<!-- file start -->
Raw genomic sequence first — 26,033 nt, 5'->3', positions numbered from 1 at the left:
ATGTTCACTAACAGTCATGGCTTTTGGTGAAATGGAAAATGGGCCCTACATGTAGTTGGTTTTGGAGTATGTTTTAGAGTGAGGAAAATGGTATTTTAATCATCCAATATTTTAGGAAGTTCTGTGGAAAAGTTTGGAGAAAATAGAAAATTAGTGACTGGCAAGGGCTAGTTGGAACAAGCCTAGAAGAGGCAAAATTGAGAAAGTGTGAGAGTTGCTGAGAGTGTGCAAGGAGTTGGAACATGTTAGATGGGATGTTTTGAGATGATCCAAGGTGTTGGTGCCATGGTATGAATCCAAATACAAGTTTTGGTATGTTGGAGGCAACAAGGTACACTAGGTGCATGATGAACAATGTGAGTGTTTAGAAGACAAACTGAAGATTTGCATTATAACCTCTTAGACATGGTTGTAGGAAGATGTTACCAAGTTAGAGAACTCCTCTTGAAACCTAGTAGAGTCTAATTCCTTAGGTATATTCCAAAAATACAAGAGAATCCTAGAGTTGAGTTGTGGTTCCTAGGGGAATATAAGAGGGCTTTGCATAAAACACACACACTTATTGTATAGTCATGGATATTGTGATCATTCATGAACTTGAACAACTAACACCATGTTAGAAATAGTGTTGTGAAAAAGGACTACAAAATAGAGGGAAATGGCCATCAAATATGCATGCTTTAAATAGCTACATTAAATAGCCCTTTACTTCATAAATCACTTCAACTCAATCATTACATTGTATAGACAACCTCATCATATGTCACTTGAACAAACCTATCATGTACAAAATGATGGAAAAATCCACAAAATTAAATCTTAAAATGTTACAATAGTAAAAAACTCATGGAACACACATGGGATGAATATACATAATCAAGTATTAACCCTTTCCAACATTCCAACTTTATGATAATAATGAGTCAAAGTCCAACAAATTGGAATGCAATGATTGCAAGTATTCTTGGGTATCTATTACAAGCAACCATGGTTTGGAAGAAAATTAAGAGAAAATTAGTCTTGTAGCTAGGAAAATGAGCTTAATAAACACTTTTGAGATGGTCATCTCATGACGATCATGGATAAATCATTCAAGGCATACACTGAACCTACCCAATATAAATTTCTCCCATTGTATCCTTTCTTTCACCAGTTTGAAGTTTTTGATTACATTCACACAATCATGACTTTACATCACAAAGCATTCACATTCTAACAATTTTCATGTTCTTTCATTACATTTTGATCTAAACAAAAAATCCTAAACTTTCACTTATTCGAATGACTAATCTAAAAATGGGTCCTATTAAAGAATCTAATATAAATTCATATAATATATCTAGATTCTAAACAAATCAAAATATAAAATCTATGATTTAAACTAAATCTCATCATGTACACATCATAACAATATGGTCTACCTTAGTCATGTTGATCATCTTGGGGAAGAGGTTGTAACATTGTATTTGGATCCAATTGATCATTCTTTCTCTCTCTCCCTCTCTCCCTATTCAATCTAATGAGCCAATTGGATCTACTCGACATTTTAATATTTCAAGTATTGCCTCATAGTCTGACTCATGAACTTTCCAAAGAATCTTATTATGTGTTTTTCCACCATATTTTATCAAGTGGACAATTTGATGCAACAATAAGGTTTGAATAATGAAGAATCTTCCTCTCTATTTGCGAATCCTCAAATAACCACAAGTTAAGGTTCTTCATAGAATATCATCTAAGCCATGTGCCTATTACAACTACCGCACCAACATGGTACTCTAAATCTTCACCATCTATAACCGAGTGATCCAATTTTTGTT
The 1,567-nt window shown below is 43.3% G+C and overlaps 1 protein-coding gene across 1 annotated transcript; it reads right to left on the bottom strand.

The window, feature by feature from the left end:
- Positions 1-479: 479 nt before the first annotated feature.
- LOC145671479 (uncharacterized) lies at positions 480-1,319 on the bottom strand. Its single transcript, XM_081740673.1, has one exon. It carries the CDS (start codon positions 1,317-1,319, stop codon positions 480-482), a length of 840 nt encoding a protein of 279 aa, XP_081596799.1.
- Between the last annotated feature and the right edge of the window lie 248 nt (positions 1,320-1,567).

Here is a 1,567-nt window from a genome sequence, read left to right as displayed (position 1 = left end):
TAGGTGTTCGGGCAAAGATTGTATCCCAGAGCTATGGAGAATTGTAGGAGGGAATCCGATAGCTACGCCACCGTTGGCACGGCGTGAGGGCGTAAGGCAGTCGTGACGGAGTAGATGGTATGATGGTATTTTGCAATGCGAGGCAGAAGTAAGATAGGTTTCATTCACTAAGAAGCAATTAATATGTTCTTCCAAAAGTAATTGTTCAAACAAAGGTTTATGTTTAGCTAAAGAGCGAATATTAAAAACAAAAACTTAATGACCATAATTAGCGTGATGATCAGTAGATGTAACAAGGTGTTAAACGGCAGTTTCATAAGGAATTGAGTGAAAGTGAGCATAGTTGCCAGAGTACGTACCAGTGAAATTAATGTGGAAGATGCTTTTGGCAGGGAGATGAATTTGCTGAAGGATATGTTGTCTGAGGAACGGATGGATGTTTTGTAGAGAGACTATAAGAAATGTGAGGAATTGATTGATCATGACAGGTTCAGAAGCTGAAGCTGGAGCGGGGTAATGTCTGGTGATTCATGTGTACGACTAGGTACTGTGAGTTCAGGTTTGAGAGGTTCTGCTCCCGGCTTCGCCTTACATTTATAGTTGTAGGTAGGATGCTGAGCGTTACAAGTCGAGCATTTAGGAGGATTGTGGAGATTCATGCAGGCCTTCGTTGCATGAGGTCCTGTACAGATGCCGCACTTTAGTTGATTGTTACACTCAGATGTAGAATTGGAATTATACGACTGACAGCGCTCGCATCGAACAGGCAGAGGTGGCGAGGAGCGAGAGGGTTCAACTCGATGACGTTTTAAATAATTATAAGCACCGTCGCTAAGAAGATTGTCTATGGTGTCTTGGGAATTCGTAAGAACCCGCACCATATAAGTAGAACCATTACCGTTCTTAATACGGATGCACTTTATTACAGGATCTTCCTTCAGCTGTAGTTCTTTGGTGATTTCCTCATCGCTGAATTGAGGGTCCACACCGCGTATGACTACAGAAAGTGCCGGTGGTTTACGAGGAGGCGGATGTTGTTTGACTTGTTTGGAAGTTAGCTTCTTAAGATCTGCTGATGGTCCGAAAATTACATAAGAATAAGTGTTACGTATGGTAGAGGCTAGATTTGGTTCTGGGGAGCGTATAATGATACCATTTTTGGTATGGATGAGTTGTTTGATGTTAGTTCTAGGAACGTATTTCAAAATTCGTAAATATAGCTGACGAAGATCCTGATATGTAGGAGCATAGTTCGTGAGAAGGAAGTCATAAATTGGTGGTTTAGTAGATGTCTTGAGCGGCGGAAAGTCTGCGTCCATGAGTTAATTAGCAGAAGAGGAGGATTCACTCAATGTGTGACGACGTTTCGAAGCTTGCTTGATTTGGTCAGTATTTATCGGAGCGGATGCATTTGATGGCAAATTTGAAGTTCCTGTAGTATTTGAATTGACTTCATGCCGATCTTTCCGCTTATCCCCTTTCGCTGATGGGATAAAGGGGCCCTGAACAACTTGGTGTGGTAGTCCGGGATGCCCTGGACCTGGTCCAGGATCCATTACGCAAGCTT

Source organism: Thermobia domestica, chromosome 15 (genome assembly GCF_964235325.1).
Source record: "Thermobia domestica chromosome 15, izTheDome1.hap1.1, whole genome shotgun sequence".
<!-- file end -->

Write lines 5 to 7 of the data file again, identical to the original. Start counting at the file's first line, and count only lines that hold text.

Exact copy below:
- Positions 1-479: 479 nt before the first annotated feature.
- LOC145671479 (uncharacterized) lies at positions 480-1,319 on the bottom strand. Its single transcript, XM_081740673.1, has one exon. It carries the CDS (start codon positions 1,317-1,319, stop codon positions 480-482), a length of 840 nt encoding a protein of 279 aa, XP_081596799.1.
- Between the last annotated feature and the right edge of the window lie 248 nt (positions 1,320-1,567).